A website from the Massachusetts Historical Society; founded 1791.

Browsing: Papers of John Adams, Volume 9

Docno: ADMS-06-09-02-0107

Author: Adams, John
Recipient: Sartine, Antoine Raymond Jean Gualbert Gabriel de
Date: 1780-04-16

To Gabriel de Sartine

[salute] Sir

I have received the two Letters which your Excellency did me the Honour to write me, on the fifth and on the twelfth of this Month.1
I do not mean to give your Excellency the Trouble of answering, these Letters of mine, which contain Extracts of Letters from abroad, or simple News. This would be giving your Excellency too much trouble and taking up too much Time. Indeed, I think it will very probably be often if not always, unnecessary, because, your Excellencies Information must be, beyond all Comparison earlier more exact and more particular than mine. Yet as it is, possible that sometimes a Circumstance, of importance may escape, one Channel of Intelligence and yet pass in another, I thought it my duty sometimes to send your Excellency an Extract. In this View I have the Honour to send your Excellency, another Extract from a Letter of the 6th. of { 144 } this Month.2 I pray your Excellency not to take the trouble to answer it. I have the Honour to be, with the greatest Respect and Consideration, your Excellencys most obedient and most humble servant
[signed] John Adams
1. JA probably means Sartine's letter of 15 April (Adams Papers), since no letter of the 12th has been found. For the letter of 15 April as well as that of the 5th (Adams Papers), both of which were replies to JA's letter of 4 April (LbC, Adams Papers), see Thomas Digges to JA, 28 March, note 3; and William Lee to JA, 30 March, note 9 (both above).
2. The extract has not been found, but the content of Thomas Digges' letter of 6 April (above), makes it likely that it was taken from that letter.

Docno: ADMS-06-09-02-0108

Author: Logan, George
Recipient: Adams, John
Date: 1780-04-16

From George Logan

[salute] Dear Sir

I arrived safe in London after an agreeable journey of 7 Days. I delivered the paper you entrusted with me to Mr. Diggs, but am sorry to inform you that it was found imperfect, that part respecting the upper House being lost.1 This was certainly an original defect, as I was careful to deliver it in the manner received from you. Several Gentlemen of both Houses have been favored with a sight of it, and are much pleased with the liberal, and just principles on which it is founded.
I should send you the Papers and some political pamphlets by this opportunity but Mr. Diggs informs me, he has sent you those meriting your attention. With respect to Public affairs I may inform you, that they have a prosperous aspect for America. It is most probable the troops will be withdrawn from that Country. This however is not certain, as a continuance of the war is still a favourite object with the Ministry. The people daily become more resolute in their demands that if America should rest tranquil and carry on a defensive war in America as last year, it is probable the good people of this Country will finish the business for them here.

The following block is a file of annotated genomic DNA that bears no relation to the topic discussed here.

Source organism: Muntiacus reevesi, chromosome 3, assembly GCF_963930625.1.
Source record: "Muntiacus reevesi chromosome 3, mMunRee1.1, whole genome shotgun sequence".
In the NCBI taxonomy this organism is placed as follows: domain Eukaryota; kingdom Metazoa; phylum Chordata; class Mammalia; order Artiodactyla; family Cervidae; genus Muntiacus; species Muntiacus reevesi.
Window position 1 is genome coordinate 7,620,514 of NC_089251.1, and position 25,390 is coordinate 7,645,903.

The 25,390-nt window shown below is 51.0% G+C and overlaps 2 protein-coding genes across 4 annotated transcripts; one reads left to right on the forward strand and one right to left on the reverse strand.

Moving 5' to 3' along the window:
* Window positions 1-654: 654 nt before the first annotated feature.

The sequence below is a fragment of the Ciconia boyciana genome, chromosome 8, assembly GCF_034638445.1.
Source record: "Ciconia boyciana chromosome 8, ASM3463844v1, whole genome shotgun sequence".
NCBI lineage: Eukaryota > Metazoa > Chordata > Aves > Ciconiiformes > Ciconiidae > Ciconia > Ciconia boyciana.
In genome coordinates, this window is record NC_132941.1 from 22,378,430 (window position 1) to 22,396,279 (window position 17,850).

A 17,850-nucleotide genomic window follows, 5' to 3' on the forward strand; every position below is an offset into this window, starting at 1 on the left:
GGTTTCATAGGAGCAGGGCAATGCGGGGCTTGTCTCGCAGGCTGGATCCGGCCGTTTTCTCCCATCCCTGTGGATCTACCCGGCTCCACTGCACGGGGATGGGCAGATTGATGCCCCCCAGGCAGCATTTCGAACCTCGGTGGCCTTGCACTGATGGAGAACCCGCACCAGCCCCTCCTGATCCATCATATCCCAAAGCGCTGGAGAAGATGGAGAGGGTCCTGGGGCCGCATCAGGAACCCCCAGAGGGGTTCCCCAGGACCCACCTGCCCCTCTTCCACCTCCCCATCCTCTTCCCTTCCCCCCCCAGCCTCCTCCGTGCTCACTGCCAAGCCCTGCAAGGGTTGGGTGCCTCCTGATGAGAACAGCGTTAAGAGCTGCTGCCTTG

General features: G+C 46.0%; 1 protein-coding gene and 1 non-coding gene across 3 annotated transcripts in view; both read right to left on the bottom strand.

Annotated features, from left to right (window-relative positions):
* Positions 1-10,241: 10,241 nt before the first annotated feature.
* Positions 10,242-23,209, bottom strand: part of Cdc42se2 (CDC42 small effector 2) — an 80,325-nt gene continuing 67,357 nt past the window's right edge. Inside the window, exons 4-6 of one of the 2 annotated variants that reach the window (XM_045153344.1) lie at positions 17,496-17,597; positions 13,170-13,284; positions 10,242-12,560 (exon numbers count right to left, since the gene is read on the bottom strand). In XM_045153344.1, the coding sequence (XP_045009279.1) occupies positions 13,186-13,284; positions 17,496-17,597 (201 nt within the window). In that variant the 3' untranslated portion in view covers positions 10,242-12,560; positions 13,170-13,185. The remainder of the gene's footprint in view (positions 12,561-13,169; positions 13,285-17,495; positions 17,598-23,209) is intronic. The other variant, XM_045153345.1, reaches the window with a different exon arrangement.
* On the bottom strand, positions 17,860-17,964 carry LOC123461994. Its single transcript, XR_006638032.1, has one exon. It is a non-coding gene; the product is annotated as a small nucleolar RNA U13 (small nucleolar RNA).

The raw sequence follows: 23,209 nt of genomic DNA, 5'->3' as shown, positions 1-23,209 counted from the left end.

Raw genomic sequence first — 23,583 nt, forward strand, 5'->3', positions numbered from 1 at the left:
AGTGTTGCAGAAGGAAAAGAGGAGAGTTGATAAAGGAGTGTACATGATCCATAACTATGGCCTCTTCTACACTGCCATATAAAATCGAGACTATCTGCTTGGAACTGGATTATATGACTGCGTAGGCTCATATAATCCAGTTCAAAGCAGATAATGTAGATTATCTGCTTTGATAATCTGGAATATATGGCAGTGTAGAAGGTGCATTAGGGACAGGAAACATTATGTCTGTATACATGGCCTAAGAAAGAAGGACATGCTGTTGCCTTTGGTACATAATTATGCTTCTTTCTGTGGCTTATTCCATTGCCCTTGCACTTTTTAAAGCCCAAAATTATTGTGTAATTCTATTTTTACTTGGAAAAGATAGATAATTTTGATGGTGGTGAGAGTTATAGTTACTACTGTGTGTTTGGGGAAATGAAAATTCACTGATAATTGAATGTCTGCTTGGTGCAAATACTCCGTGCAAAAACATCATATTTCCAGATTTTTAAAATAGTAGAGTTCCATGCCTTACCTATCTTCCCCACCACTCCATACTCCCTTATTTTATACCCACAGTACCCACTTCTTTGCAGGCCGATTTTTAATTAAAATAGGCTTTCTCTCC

I spoke to Mr. Alman to send you the political publications that appear in this Country, regularly. I expect he will write you on this subject. I have sent you his paper of yesterday. You will there observe the very impolitical conduct of the Lords. This paper may answer your expectation better than any other should you wish to receive them regularly.
As I wish to be in America as soon as possible, I am not determined, whether I shall again return to Paris, or go by the St. Eustatia.
{ 145 }
Pray remember my best Comps. to Mr. Dana and believe me Your Freind & Hble. Servt:
[signed] Geoe Logan2
RC (Adams Papers); addressed: “John Adams Esqr: Rue Richleu Hotel Valois Paris pr favor of Dr. Plunket”; endorsed: “Dr. Logan”; docketed by CFA: “April 16. 1780.”
1. For the copy of The Report of a Constitution or Form of Government for the Commonwealth of Massachusetts sent to Digges by JA, see Digges' letter of 14 April, and note 2 (above).
2. Dr. George Logan, a Pennsylvania Quaker, received his medical degree at Edinburgh in June 1779 and reached Paris in the winter of 1779–1780, during a European tour. There he soon became a friend of Benjamin Franklin and a strong supporter of the American cause. When he departed for London to obtain passage to America he carried letters for Franklin as well as JA. Soon after writing this letter and one of the 15th to Franklin, Logan sailed for home. George Logan is known best for his unauthorized diplomatic activities in 1798 that resulted in passage of the Logan Act prohibiting private American citizens from engaging in diplomacy (DAB; Frederick B. Tolles, George Logan of Philadelphia, N.Y., 1953, p. 39–42; Cal.Franklin Papers, A.P.S., 2:238).
Cite web page as: Founding Families: Digital Editions of the Papers of the Winthrops and the Adamses, ed.C. James Taylor. Boston: Massachusetts Historical Society, 2018.